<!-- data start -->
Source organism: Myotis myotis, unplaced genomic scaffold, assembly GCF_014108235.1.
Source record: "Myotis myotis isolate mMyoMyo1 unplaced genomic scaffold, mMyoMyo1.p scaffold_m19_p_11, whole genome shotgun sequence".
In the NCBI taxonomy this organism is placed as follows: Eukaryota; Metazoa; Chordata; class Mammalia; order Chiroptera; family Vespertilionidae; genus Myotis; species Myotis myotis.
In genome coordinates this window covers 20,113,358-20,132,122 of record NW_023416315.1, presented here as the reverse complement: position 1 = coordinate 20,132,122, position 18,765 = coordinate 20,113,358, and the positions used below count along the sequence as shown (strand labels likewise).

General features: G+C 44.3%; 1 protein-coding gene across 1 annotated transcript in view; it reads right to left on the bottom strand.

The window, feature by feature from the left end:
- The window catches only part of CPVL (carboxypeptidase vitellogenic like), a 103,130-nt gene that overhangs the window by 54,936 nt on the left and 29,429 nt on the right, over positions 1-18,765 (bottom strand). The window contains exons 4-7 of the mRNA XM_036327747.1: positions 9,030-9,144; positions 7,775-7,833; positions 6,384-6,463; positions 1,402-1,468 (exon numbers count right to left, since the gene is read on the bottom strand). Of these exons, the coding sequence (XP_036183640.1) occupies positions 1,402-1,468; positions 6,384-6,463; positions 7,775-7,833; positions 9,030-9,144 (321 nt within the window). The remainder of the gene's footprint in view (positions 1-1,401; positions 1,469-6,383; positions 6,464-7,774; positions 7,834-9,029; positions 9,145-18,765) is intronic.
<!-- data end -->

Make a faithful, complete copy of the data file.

Source organism: Myotis myotis, unplaced genomic scaffold, assembly GCF_014108235.1.
Source record: "Myotis myotis isolate mMyoMyo1 unplaced genomic scaffold, mMyoMyo1.p scaffold_m19_p_11, whole genome shotgun sequence".
In the NCBI taxonomy this organism is placed as follows: Eukaryota; Metazoa; Chordata; class Mammalia; order Chiroptera; family Vespertilionidae; genus Myotis; species Myotis myotis.
In genome coordinates this window covers 20,113,358-20,132,122 of record NW_023416315.1, presented here as the reverse complement: position 1 = coordinate 20,132,122, position 18,765 = coordinate 20,113,358, and the positions used below count along the sequence as shown (strand labels likewise).

General features: G+C 44.3%; 1 protein-coding gene across 1 annotated transcript in view; it reads right to left on the bottom strand.

The window, feature by feature from the left end:
- The window catches only part of CPVL (carboxypeptidase vitellogenic like), a 103,130-nt gene that overhangs the window by 54,936 nt on the left and 29,429 nt on the right, over positions 1-18,765 (bottom strand). The window contains exons 4-7 of the mRNA XM_036327747.1: positions 9,030-9,144; positions 7,775-7,833; positions 6,384-6,463; positions 1,402-1,468 (exon numbers count right to left, since the gene is read on the bottom strand). Of these exons, the coding sequence (XP_036183640.1) occupies positions 1,402-1,468; positions 6,384-6,463; positions 7,775-7,833; positions 9,030-9,144 (321 nt within the window). The remainder of the gene's footprint in view (positions 1-1,401; positions 1,469-6,383; positions 6,464-7,774; positions 7,834-9,029; positions 9,145-18,765) is intronic.